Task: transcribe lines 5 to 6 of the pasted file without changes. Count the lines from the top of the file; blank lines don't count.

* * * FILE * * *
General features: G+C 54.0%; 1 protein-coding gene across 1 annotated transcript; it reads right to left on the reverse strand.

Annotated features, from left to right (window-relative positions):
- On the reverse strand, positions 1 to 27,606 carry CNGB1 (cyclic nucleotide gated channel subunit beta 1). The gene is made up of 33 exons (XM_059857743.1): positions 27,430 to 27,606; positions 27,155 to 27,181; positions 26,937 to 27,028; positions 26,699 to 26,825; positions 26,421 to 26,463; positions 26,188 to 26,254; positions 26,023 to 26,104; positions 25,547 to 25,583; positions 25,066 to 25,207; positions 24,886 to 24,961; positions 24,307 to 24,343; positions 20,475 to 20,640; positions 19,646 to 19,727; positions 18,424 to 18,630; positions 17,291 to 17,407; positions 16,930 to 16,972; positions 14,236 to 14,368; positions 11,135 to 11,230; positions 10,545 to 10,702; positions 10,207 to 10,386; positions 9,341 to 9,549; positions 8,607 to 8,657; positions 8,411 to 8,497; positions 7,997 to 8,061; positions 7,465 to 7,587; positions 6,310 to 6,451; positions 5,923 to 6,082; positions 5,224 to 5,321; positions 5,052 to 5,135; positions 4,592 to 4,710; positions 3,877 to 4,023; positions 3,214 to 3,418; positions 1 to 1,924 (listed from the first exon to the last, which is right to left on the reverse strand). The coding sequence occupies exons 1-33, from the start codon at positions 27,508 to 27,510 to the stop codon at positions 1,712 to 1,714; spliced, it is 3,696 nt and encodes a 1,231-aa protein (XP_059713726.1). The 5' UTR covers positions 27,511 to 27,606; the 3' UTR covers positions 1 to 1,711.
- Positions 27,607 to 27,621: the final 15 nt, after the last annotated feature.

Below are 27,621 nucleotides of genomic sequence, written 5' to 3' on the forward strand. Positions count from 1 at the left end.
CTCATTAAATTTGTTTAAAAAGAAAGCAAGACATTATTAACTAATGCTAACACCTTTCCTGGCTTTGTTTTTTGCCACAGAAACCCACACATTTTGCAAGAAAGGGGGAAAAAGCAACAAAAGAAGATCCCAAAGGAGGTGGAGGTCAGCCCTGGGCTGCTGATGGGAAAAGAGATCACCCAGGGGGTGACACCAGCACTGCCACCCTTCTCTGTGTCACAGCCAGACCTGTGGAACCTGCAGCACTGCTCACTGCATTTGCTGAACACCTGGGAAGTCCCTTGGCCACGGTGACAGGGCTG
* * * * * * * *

Below are 27,621 nucleotides of genomic sequence, written 5' to 3' on the forward strand. Positions count from 1 at the left end.
CTCATTAAATTTGTTTAAAAAGAAAGCAAGACATTATTAACTAATGCTAACACCTTTCCTGGCTTTGTTTTTTGCCACAGAAACCCACACATTTTGCAAGAAAGGGGGAAAAAGCAACAAAAGAAGATCCCAAAGGAGGTGGAGGTCAGCCCTGGGCTGCTGATGGGAAAAGAGATCACCCAGGGGGTGACACCAGCACTGCCACCCTTCTCTGTGTCACAGCCAGACCTGTGGAACCTGCAGCACTGCTCACTGCATTTGCTGAACACCTGGGAAGTCCCTTGGCCACGGTGACAGGGCTG